The longstanding security loophole under which most passengers are not checked for non-metallic items under their clothes (e.g., ceramic knives, plastic explosives) is being addressed as TSA is testing both backscatter X-ray and millimeter wave technology at Los Angeles, Phoenix, and Kennedy, using backscatter machines from Rapiscan and American Science & Engineering, and millimeter wave machines from L-3 Communications. The latter has also been in testing at Amsterdam Schiphol airport since last spring, with good customer acceptance.
The TSA is also testing a small device called CastScope. It uses a form of backscatter X-ray to examine casts, braces, heavy bandages, and prostheses. CastScope is being tested at Nashville, San Jose, Tampa, and Reagan Washington airports. And TSA has also taken a step toward addressing the phony ID problem. It has hired and trained security officers to check IDs at passenger checkpoints at more than 250 airports, equipping them with loupes and black lights to examine suspect photo ID cards.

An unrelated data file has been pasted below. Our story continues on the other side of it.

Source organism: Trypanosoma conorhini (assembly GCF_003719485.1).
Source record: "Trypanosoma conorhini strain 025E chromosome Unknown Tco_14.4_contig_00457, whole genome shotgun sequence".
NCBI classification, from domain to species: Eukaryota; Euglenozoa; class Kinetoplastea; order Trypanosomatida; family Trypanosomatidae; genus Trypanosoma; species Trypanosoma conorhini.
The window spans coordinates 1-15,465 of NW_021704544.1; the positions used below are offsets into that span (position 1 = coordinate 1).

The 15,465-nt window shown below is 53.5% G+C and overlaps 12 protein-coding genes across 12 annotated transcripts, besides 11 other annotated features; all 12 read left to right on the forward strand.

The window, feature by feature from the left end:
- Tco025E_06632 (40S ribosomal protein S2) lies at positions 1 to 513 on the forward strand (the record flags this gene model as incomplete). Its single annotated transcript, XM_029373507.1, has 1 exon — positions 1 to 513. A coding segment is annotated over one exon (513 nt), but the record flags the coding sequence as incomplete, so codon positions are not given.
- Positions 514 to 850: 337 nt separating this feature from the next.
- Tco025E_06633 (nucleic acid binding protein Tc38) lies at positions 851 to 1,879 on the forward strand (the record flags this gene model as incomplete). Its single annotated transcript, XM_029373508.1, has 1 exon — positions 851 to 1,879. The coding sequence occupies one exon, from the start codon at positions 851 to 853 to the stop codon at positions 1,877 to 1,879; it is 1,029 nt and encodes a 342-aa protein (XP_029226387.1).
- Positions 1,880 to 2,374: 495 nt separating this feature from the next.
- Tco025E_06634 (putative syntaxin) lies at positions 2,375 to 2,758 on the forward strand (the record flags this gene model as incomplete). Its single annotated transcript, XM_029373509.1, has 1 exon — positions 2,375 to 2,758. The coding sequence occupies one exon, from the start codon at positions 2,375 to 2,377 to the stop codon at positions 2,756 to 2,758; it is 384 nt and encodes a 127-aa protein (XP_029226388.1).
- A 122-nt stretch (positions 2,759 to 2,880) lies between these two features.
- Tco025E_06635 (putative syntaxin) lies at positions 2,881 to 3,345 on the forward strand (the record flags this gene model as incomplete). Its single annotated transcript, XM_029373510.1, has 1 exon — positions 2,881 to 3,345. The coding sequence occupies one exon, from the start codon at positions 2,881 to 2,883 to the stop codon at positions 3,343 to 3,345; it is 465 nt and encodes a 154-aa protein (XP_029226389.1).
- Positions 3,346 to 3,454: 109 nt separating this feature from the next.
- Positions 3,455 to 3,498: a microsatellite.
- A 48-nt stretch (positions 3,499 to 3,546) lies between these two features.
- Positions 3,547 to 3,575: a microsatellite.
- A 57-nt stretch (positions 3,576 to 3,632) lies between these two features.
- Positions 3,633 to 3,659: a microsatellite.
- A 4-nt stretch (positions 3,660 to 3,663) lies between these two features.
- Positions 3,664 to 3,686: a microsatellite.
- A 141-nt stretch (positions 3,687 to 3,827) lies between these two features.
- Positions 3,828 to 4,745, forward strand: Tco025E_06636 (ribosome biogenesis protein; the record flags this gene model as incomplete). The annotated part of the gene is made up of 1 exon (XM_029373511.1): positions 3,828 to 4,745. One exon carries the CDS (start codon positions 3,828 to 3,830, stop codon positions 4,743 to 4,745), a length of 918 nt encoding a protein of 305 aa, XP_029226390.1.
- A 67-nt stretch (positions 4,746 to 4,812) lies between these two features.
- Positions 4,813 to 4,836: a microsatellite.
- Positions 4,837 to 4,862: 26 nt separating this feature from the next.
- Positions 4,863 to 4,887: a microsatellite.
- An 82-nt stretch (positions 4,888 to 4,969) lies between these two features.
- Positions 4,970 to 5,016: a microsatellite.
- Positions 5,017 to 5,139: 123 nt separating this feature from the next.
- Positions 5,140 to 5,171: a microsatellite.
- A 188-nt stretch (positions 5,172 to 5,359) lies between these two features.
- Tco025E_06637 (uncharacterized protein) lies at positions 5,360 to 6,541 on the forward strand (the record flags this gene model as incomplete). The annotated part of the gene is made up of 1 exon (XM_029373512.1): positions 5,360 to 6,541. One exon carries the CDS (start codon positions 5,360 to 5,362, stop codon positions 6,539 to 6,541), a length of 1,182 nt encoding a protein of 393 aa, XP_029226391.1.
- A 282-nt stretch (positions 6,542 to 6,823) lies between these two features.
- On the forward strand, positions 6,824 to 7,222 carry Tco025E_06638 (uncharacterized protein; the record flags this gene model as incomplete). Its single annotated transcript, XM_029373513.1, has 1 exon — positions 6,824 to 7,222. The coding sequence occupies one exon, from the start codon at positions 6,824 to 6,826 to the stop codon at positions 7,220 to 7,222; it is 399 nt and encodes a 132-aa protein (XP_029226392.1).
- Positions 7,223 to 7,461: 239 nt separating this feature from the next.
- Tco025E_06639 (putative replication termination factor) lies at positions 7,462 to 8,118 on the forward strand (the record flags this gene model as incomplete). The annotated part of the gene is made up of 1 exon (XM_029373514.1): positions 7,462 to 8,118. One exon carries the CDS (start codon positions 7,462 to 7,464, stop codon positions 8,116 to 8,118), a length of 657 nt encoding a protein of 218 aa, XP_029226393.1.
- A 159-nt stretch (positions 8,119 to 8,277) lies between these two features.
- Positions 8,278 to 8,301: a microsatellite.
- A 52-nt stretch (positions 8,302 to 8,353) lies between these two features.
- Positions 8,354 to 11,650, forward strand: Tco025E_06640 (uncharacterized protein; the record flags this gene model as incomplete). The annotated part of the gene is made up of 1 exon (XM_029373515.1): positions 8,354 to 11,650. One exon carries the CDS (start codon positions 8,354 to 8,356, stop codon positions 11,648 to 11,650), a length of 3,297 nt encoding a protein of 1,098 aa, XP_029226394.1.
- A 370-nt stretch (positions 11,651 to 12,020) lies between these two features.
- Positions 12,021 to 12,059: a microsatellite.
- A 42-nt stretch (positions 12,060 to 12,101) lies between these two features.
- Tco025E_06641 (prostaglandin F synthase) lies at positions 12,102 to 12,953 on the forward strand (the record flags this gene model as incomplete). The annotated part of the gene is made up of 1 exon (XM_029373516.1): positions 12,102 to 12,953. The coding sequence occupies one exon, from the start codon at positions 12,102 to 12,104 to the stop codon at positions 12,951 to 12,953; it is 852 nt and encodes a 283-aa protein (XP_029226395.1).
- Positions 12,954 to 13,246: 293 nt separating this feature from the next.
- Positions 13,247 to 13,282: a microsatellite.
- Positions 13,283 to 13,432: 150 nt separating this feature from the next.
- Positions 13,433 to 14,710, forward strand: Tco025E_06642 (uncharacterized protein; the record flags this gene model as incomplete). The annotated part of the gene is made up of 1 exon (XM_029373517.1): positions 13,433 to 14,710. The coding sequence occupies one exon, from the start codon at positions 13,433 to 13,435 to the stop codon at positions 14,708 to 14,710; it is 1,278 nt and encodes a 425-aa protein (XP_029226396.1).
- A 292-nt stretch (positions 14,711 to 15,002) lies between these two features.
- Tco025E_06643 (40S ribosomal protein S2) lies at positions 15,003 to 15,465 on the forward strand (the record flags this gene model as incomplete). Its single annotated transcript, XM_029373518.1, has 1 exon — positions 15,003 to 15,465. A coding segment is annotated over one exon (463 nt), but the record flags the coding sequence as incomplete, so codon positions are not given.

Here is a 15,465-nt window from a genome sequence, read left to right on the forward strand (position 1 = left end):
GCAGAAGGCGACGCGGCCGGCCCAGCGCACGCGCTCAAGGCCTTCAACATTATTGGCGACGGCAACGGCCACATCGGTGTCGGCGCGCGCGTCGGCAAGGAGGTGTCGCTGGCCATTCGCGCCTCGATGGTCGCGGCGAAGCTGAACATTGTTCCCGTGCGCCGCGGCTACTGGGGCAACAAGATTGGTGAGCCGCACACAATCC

One unfortunate setback is that TSA still has not approved the promising GE ShoeScanner that has been installed at eight airports where the "Clear" registered traveler program is in operation. It's in use for the program's initial site at Orlando, but TSA is not satisfied with its accuracy, and uses labor-intensive (but unspecified) back-up procedures for those whose shoes are scanned. GE last month delivered an upgraded version to TSA's testing lab in New Jersey, so keep your fingers crossed that it will pass muster.
"Heathrow Hell," headlines The Economist. "A nightmare—the unacceptable face of monopoly capitalism," writes the Financial Times. London Mayor Ken Livingstone says the airport is "shaming London."
These are painful things for me to report, since I generally favor airport privatization as a sound policy. And the privatization of British Airports Authority by Margaret Thatcher's government in 1987 was the world's first large-scale airport privatization. In a 1990 Reason Foundation policy study, I used early data from BAA's operations to document increased capital investment, increased labor productivity, a welcome expansion of brand-name and street-priced retail, and careful attention to customer satisfaction.